Tubeless tires have the ability to be run with very low tire pressures, allowing for excellent traction and very low risk of pinch flats. The downside to a tubeless tires is setup. It takes time to ensure that tires are properly seated and the necessary sealant can be messy to work with. But tubeless tires can also take an inner tube. So if you do flat in the woods or on the back roads, it’s relatively simple to get up and running.

Feeling the pressure

The most important piece of day to day maintenance on your bike is tire pressure. Nearly every manufacturer prints a recommended tire pressure range on the sidewall of the tire for easy reference. Generally, on every high pressure clincher, tubeless or tubular tire, you want to check your air pressure every other day depending on how often you ride. On a low pressure clincher tire, such as what you have on your mountain bike, you can usually get away with checking a little less often - once a week is a good place to start.

On the road, a higher pressure is a benefit as the firmer the tire, the less rolling resistance you get. On rough terrain, higher pressure can actually be a detriment as you bounce over obstacles rather than rolling, but running tires too low can greatly increase your risk of getting a flat.

If you’re riding just for pleasure, stick to a clincher tire. For ease of use and affordability, they can’t be beat. If you’re racing, look at what your priorities are. Do you want reliability or performance? How technical are you? What is your budget? If in doubt, ask your local bike shop. They’ll be familiar with where you’re riding and can make recommendations based on the type of riding you do.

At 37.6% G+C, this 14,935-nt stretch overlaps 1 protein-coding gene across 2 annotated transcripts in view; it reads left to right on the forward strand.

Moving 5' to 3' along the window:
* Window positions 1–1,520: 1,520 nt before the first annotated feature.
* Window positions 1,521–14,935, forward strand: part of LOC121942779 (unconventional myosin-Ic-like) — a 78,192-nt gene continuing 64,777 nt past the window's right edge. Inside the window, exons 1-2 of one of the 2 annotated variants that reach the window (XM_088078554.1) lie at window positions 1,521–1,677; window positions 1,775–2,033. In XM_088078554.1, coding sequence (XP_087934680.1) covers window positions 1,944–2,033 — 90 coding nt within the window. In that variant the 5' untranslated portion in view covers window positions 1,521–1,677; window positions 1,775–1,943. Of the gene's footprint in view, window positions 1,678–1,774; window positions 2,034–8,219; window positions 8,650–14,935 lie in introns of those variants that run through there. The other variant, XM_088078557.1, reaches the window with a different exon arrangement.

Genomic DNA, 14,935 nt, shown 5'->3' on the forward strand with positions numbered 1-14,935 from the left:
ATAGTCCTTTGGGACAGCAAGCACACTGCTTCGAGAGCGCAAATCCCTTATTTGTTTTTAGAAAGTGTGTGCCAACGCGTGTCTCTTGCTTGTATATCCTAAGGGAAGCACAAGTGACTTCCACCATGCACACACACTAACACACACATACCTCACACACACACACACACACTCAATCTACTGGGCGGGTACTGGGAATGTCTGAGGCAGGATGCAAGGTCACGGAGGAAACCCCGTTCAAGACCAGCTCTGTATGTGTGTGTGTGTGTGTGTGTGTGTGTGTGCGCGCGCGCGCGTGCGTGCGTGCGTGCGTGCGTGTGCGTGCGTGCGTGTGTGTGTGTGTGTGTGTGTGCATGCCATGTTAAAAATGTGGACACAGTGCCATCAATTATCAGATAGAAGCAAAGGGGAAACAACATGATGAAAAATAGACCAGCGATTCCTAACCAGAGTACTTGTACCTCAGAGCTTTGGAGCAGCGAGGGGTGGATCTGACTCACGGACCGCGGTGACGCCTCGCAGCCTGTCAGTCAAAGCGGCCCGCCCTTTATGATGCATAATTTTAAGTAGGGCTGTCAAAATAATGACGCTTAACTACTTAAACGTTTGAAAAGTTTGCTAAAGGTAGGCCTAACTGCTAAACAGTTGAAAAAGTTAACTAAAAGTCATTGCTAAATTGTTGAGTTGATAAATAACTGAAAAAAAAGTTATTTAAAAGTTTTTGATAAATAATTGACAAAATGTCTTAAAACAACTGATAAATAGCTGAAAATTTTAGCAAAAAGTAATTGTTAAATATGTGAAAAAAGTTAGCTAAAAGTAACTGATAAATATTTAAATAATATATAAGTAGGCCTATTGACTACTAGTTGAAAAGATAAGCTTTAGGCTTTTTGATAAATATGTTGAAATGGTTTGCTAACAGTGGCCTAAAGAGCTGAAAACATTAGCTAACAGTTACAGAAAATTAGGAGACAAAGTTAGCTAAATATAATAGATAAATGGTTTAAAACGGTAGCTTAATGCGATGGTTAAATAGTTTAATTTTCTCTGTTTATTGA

Not handy when it comes to bike maintenance? Don’t worry! MS Friendly Bike Shops offer free inspections to all participants of the RONA MS Bike Tour.

Thursday, February 10, 2011

Fundraising Tip: Be Creative!

A couple of weeks ago we encouraged you to get your fundraising started early. Have you?

Excellent, that’s exactly what we like to hear. You’re probably on your way to becoming a Top Fundraiser already!

But just in case a couple of you haven’t started or need a little extra help, here are a five more tips to help you meet your fundraising goal:

Be excited and positive about your involvement. Create an online fundraising page with pictures and your updated training progress.

Follow-up with the people you ask. With our Online Fundraising System you can easily send out a reminder email to donors who have not yet pledged.

Take advantage of company matching programs. Talk to your boss or HR department to find out if your company has a matching program and remind your donors to do this too. It could double your fundraising total!

Be creative with your fundraising. You could have a draw at work for donations of over $20 or invite people to a fundraising dinner at your home. Contact the MS Society office if you need more ideas or help with your own.

Let your donors know where their money is going and that they are making a difference. Three people in Canada are diagnosed with MS every day. Funds raised from the Tours go toward supporting research and client services. Visit for the latest research news.